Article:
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restaurants /
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The Importance of Accurate Restaurant Performance Metrics

March 2nd, 2023 | 6 min. read

By Brian Paulson

There are many moving parts involved in operating a restaurant. That's why calculating and reviewing your performance metrics over time is a great way to:

  • Spot negative trends
  • Identify areas of improvement

At CSI Accounting & Payroll, we've worked with restaurants for more than 50 years. Based on real-world experience of watching small businesses succeed (and even fail), we know which metrics matter to keep an eye on the most. Tracking KPIs becomes especially important for owners who don’t play a hands-on role in daily restaurant activities. To illustrate this point, consider the following example.


Tracking Restaurant Performance Metrics

The restaurant industry is unique in that it deals with both service and cost of goods. When activity is on the rise, it's critical to be aware of your KPIs. Which ones should you keep an eye on - and how?

The Restaurant Profitability Checklist lists and explains the seven most important metrics for your restaurant's financial success. Click the button below to download it for free - so you can avoid the following mishap.


The Realization

A restaurant owner sat down for a meal at his establishment after being away for an extended period of time. When the food arrived, he was shocked to see that the portions were almost double the intended size. In this case, the owner relies on a management team for operations. Somewhere along the line, portion control had lapsed.

More troubling, however, was the fact that his accounting record did not match what was being served on the plate. As a result, his food cost percentage and other key restaurant performance metrics were skewed - and had been for quite some time.

Repairing the Books and Moving Forward

Despite already working with an accounting firm, he decided it was time to hand over the reins to CSI Accounting & Payroll.

In addition to us providing monthly accounting services moving forward, he directed us to go back through his books from the previous months to gauge the health of his business. Back work is a reality for many restaurants whose accounting services haven't been cutting it. With the adjusted metrics and reports in hand, he is now able to direct his team in a more efficient manner and has resolved the portioning issue.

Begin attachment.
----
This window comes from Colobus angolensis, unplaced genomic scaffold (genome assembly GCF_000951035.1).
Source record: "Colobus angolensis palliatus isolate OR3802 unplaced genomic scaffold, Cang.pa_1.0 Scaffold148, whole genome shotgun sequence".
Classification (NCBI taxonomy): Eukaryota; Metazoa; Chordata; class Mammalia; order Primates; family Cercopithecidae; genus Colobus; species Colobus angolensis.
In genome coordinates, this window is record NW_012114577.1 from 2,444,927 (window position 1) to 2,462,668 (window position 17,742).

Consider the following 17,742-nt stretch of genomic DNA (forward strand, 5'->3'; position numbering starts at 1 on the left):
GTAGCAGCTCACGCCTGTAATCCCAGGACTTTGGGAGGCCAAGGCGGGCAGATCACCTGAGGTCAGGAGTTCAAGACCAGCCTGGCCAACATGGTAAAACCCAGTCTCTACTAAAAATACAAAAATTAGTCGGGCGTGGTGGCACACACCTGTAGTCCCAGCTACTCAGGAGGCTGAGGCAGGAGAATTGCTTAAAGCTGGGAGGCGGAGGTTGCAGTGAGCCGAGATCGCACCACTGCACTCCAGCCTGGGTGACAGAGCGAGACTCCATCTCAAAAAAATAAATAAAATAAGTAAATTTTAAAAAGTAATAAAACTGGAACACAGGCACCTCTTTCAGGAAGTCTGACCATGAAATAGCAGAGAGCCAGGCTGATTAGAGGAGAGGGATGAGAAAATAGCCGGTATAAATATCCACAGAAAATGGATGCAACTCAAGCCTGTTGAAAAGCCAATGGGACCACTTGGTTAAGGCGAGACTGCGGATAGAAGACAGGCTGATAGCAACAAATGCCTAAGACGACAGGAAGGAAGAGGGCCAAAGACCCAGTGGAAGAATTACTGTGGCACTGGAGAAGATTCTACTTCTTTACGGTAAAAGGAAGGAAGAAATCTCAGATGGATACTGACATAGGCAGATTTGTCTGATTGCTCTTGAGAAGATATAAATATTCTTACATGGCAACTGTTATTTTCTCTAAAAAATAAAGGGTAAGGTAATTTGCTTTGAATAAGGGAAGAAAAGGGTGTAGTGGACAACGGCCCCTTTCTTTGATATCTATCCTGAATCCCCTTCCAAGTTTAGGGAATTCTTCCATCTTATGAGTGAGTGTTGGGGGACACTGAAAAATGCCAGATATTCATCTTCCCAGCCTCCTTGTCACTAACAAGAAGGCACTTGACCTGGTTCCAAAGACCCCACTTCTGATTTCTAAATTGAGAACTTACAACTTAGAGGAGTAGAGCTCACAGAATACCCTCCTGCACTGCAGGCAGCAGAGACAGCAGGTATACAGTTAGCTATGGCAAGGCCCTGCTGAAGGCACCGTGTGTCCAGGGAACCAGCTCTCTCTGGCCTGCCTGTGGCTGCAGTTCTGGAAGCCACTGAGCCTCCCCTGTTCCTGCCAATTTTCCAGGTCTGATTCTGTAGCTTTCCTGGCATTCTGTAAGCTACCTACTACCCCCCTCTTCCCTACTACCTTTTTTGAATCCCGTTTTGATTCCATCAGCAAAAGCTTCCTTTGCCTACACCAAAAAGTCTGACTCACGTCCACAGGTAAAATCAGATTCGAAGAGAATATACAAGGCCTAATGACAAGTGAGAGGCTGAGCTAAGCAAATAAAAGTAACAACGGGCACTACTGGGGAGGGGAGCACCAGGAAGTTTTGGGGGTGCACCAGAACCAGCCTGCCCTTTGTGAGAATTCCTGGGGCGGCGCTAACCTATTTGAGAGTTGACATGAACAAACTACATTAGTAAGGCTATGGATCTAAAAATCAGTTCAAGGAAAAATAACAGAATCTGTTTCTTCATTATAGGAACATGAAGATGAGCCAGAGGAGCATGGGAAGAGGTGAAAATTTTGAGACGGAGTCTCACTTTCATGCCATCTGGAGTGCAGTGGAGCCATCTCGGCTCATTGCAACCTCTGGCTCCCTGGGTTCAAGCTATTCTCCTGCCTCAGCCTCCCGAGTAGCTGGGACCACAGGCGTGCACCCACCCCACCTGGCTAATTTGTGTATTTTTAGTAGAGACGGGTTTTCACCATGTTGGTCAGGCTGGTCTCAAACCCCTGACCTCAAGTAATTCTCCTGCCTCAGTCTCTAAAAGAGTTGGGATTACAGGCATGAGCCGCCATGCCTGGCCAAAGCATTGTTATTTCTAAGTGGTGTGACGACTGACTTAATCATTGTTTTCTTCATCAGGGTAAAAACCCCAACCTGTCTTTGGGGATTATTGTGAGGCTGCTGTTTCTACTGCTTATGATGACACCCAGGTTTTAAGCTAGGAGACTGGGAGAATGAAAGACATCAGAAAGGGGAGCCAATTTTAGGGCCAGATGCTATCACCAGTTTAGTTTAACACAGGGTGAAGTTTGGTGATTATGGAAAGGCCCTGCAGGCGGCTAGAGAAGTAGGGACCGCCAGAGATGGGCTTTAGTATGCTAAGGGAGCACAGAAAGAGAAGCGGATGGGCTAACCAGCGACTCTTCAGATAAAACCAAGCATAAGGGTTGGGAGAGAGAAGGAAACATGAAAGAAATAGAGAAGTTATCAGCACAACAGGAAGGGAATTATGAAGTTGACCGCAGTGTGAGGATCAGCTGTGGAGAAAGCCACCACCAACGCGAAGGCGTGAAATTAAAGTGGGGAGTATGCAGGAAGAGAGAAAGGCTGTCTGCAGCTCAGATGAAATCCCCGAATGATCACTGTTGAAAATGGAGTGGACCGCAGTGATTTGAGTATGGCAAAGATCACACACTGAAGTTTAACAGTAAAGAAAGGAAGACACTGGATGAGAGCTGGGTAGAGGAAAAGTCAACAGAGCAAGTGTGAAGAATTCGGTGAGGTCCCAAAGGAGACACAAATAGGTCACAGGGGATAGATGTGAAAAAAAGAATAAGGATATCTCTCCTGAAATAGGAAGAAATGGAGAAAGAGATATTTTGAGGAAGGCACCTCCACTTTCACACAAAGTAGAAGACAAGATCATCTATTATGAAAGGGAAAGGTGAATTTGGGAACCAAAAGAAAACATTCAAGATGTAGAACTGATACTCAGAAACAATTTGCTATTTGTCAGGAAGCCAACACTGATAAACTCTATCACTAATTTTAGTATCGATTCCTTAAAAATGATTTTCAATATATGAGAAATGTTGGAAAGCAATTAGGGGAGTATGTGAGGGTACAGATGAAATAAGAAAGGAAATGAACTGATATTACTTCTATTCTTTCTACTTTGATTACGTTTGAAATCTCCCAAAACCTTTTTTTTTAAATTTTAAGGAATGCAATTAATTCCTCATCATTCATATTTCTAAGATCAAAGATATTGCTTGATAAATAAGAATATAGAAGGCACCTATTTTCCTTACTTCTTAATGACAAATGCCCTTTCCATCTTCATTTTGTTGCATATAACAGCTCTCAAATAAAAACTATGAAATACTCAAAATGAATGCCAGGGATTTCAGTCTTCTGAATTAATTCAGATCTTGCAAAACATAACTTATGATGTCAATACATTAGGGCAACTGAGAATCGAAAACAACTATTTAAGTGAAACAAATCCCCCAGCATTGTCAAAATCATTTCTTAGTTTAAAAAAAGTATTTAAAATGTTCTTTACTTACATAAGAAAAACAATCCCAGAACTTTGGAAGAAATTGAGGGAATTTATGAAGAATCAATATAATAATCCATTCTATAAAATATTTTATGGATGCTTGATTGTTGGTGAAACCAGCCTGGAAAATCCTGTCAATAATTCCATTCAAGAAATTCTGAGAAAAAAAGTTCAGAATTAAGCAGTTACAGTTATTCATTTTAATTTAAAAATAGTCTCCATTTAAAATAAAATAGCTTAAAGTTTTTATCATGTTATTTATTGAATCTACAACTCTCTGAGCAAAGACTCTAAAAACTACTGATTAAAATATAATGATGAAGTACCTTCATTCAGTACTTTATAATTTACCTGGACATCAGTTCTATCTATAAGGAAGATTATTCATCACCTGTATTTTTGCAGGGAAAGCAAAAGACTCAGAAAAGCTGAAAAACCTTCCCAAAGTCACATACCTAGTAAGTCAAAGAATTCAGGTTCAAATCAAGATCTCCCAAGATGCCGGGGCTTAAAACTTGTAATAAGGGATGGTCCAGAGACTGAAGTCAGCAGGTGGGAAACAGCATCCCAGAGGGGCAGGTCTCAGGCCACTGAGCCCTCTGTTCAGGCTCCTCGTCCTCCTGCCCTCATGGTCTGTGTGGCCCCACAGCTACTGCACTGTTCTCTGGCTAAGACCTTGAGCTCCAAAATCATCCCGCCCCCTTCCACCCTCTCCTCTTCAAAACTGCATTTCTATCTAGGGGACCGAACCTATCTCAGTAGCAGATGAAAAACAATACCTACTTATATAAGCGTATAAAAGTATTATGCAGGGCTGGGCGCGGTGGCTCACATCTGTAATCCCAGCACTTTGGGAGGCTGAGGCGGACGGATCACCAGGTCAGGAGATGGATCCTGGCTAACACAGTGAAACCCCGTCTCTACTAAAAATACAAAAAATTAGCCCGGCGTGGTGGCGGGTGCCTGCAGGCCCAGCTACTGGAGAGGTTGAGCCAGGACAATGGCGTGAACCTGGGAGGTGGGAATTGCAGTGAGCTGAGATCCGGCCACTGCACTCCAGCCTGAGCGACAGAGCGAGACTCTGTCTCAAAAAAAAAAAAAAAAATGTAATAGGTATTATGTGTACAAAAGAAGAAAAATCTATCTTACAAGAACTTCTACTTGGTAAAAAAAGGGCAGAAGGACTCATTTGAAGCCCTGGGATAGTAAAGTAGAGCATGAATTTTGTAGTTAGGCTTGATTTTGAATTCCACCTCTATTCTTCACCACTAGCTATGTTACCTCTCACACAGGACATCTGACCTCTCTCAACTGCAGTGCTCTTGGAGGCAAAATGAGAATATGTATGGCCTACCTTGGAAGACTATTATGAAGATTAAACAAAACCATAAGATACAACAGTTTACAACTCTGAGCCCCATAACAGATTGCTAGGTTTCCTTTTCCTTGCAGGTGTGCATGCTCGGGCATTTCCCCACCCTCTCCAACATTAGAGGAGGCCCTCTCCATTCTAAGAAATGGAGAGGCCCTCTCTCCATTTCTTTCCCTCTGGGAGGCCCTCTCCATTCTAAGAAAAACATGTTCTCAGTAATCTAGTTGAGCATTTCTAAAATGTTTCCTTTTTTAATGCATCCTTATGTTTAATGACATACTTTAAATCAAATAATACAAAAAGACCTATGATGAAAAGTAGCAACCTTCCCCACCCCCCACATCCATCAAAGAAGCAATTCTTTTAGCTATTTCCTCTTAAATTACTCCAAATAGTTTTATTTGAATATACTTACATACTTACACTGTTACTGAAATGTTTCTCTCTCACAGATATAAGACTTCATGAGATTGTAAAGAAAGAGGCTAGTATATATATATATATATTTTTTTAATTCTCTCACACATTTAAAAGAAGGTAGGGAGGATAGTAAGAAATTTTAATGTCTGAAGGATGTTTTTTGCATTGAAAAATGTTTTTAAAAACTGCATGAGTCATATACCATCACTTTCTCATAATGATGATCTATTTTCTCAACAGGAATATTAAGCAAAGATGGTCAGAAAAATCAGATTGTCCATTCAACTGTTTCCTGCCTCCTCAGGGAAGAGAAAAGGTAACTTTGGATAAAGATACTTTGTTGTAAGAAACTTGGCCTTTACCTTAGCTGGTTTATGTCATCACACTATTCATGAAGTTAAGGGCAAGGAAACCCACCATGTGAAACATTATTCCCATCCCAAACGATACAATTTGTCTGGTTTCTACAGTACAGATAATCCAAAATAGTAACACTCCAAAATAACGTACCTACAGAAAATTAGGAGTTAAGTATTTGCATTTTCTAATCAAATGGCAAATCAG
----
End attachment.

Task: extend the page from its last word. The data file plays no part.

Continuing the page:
He also has the reassurance that should a measurable issue arise, we will be tracking it and will be ready to offer expert advice. 

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Work With an Experienced Restaurant Accountant

For restaurant owners who would prefer to focus on growing their business, having access to precise monthly records is crucial for spotting red flags like food cost creep. In this situation, the owner did not have accurate metrics at the time to indicate an issue prior to actually seeing profit loss on a plate.

At CSI Accounting & Payroll, our approach to helping restaurants achieve profitability is proactive. We work with restaurant owners to pinpoint measurable factors unique to their business and consistently report any potential pain points before they become larger issues. Want to know if we can be a good fit for your restaurant? Click the button below for a free consultation:


Not ready to talk? That's okay! If you're wondering how your restaurant’s key performance indicators measure up, download our Restaurant Profitability Checklist today by clicking the image below:


Brian Paulson

Brian began working at CSI in 1996, and he purchased the business in 2002. As Owner, his primary role is in the management and growth of the firm. Since 2002, the firm has more than quadrupled in size. In 2009, Brian started CSI’s payroll service to complement CSI’s accounting and tax services. Brian received his Bachelor’s degree from the University of North Dakota, with a double major in Accounting and Financial Management. He’s a member of both the National Society for Tax Professionals and the National Society for Accountants, and he serves on the board of directors for the Professional Association of Small Business Accountants, where he was once president. Brian also serves on the business advisory council for Opportunity Partners, an organization that helps people with disabilities find employment. He’s also contributed to several business books, including Six Steps to Small Business Success and The Lean Mean Business Machine. Fun Fact: To help put himself through college, he used student loans, delivered pizzas, and worked summers in a salmon processing plant in Alaska.